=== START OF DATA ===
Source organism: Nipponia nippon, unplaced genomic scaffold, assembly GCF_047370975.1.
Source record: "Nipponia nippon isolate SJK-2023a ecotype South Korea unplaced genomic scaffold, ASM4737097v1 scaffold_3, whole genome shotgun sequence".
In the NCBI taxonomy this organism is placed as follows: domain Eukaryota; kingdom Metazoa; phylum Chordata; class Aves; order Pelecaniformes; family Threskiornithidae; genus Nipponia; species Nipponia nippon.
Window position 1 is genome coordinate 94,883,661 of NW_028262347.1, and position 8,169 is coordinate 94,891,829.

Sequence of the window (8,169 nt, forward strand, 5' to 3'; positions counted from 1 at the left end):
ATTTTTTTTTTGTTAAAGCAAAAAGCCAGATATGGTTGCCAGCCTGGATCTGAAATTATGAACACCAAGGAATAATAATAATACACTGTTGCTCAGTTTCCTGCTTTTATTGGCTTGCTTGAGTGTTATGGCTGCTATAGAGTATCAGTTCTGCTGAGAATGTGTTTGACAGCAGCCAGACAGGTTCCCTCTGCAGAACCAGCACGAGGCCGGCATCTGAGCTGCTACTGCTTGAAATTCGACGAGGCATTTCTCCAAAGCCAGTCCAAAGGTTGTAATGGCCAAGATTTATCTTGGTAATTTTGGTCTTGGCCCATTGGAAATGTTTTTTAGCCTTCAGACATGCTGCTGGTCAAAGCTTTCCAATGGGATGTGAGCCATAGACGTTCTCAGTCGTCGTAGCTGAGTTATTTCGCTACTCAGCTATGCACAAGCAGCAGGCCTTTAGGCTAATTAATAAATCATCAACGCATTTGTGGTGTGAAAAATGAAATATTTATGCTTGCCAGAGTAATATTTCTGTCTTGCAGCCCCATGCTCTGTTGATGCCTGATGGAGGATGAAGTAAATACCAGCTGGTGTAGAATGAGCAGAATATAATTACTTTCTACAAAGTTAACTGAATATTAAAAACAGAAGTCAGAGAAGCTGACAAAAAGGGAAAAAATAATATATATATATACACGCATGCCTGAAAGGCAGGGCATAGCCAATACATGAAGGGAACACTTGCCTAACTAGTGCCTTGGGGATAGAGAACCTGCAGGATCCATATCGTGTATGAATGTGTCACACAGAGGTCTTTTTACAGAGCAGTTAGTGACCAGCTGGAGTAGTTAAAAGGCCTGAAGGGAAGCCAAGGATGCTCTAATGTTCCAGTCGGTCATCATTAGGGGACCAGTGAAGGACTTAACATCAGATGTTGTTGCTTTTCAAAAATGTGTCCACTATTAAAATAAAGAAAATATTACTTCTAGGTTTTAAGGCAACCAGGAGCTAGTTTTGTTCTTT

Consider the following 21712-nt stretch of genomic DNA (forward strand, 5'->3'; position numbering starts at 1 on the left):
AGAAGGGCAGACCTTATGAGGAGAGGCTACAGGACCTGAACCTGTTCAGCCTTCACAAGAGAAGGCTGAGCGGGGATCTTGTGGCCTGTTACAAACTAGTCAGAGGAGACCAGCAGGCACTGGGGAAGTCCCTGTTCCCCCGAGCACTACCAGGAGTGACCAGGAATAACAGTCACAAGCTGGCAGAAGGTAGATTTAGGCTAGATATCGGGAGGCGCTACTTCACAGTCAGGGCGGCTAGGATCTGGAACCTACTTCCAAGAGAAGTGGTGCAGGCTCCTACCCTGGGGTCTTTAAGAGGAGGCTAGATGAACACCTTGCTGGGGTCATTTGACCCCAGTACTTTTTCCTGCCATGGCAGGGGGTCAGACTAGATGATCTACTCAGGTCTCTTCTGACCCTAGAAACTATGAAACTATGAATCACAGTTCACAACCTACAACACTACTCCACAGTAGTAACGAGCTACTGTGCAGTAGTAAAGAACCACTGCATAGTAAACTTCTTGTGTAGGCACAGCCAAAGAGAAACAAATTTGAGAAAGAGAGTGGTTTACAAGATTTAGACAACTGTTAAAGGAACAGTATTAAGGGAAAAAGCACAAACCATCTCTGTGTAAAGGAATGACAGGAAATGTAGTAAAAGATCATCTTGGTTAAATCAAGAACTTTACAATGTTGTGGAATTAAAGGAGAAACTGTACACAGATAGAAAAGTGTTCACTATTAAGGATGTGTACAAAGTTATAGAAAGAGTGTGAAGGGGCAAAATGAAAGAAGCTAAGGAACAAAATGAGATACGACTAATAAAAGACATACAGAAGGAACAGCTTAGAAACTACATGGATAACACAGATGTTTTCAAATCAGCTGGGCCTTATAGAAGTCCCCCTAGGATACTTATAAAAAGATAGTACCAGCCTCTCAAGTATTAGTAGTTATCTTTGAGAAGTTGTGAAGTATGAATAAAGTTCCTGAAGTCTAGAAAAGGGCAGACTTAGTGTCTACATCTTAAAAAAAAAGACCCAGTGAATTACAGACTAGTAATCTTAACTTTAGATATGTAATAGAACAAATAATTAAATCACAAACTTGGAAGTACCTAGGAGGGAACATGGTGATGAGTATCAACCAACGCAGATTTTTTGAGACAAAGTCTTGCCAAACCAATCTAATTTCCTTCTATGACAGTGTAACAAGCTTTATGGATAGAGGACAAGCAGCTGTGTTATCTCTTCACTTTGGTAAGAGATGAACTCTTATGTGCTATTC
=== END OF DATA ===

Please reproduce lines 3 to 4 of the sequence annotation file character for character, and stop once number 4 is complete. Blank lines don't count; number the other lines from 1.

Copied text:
In the NCBI taxonomy this organism is placed as follows: domain Eukaryota; kingdom Metazoa; phylum Chordata; class Aves; order Pelecaniformes; family Threskiornithidae; genus Nipponia; species Nipponia nippon.
Window position 1 is genome coordinate 94,883,661 of NW_028262347.1, and position 8,169 is coordinate 94,891,829.